Federal employees have slightly less stringent requirements. The state of Florida, or any state, are not allowed to tax the federal government. So you only need to get a copy of the government ID and a signed statement from the governmental employee saying that stay is for governmental exempt purposes. The rules for governmental employees can be found in Rule 12A-1.038(4), FAC, with suggested language for the sworn statement. You can find a link to this rule at the end of this article.

Fifth, you should understand the rules concerning when a guest stays in your hotel long enough to be exempt simply because of the length of stay. Under Florida law, a written rental agreement for LONGER than six months is exempt from sales tax and the local tourist development tax. This just happens to be the magical amount of time it takes to become a resident of Florida, at which time the state exempts the rental agreement from sales tax. For the extended stay industry or hotels near airports or cruise ports, long term rental agreements are fairly common. The same rule that exempts a 1-year residential apartment lease from sales tax also exempts a long term hotel room rental from sales tax. These types of exempt sales fall into two categories. One is when the guest books the room for more than six months. Under this circumstance, the room is exempt from sales tax and the local tourist development tax from day one. The second type is the person who books are room and ends up staying in the room more than six months. Under the later scenario, the room becomes exempt from sales tax and the local tourist development tax after six months.

There is also the circumstance in which a business, such as an airline or cruise ship company books a block of rooms on a long term basis for airline pilots, stewardesses, or cruise ship employees. The question arises whether a room booked for more than six months but used by different employees qualifies for the exemption. The answer is YES, but only if the same room is booked continuously. If the hotel is switches which room the guest can use, then the exemption does not apply. Furthermore, the agreement must be for more than six months at the outset to be exempt from day one of the room rental. Otherwise, the exemption applies after the same room is booked continuously for more than six months.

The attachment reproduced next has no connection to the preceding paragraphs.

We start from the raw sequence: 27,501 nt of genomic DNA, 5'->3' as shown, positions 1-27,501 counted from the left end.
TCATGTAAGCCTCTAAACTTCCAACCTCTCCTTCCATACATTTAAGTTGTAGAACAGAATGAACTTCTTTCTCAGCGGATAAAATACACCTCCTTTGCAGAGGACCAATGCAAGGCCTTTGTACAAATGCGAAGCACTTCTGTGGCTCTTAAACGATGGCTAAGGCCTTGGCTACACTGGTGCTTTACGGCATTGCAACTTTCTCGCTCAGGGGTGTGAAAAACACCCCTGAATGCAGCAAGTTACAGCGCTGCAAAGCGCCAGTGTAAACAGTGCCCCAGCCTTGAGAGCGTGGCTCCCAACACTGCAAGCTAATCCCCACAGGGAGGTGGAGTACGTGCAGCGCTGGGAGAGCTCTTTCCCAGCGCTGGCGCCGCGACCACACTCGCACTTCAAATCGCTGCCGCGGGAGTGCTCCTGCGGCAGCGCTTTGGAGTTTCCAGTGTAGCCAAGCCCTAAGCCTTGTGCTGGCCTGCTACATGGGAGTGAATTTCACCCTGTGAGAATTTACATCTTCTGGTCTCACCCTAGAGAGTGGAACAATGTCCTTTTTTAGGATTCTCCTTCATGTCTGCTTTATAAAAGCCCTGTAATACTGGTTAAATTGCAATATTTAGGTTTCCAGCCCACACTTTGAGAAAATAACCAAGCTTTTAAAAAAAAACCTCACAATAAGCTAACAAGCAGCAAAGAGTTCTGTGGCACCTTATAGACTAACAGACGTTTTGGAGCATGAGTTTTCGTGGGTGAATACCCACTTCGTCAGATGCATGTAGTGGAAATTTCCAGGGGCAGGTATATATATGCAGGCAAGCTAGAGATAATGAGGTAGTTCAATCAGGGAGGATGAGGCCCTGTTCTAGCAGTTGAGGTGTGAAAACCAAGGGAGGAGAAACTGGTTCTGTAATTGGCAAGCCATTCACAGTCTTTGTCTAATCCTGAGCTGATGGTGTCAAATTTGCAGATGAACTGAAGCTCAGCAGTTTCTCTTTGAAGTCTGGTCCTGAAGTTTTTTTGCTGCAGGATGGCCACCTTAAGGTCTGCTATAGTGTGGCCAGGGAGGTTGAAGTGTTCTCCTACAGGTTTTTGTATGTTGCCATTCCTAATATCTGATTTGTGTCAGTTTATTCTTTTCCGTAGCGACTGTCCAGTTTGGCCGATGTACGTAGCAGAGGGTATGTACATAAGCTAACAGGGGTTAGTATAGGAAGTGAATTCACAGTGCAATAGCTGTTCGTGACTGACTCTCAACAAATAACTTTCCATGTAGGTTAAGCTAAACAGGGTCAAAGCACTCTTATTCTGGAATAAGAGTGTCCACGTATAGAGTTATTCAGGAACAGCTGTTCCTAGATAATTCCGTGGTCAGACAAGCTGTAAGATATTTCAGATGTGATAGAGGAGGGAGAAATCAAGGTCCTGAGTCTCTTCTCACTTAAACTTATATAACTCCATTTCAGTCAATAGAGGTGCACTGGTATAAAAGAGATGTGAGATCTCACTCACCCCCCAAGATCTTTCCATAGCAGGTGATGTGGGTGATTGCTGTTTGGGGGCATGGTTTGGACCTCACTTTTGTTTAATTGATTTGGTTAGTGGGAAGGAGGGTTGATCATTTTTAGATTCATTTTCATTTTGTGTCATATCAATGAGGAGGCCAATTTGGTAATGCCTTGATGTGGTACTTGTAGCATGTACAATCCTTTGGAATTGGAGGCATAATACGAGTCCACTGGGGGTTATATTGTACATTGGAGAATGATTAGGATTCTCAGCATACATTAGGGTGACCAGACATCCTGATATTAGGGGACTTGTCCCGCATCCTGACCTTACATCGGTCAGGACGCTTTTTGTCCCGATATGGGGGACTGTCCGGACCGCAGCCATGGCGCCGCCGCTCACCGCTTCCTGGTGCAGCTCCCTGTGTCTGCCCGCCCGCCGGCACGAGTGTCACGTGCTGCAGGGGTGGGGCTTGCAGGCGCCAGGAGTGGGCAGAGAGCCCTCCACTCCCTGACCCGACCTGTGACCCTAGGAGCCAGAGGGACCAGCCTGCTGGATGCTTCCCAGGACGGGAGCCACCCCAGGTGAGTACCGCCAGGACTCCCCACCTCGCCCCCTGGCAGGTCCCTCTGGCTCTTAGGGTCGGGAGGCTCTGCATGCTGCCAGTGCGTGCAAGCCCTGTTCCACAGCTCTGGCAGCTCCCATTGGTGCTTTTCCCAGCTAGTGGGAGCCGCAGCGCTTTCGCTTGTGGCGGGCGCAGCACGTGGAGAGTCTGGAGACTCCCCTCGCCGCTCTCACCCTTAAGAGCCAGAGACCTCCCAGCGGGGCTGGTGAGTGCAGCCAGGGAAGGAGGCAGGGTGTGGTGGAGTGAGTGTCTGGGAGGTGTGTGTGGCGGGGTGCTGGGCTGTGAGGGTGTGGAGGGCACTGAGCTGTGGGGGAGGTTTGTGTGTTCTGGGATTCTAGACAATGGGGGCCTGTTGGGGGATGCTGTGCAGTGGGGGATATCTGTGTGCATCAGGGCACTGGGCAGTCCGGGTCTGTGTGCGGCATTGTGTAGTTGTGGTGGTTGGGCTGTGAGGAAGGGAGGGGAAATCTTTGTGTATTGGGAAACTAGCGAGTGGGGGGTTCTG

Sixth, cleaning fees charged to guests are taxable. You may hear a lot of guests complaining about this, but a cleaning fee charged to a guest of your hotel is simply additional taxable rent under Florida sales tax law. If you aren’t charging sales tax on these cleaning fees to your guests, then you are going to owe the tax yourself. On the other hand, cleaning fees you pay to an outside company to clean hotel rooms are NOT subject to sales tax. This is because cleaning services for residential accommodations are not a taxable service in Florida. This polar opposite result is purely a function of how Florida law understands that anything a hotel charges a guest for the occupancy of the room is for all practicable purposes part of the rent charged for the room. So the guest cleaning fee is taxable rent no matter what you call it. The expense of a hotel to clean a hotel rental accommodation, on the other hand, can’t be construed as rent. So this cleaning expense incurred by the hotel is analyzed under normal sales tax law and very, very few services are subject to sales tax. While commercial cleaning services are subject to sales tax, cleaning expenses for sleeping accommodations are not taxable. Our firm recently fought this issue for business in Sarasota against the Sarasota local taxing authority and a link to an article about this case is at the end of this article.

There is one exception to the rule that cleaning services charged to guests are taxable. When the cleaning service and fee is optional to the guest, then it is not considered part of the required fee for occupying the room. Therefore, this optional cleaning fee is not considered rent and is not taxable to the guest. Most auditors are not aware of this exception to the rule, but it is explicated provided for in Rule 12A-1.061(4)(c) (link to this rule at the end of the article.)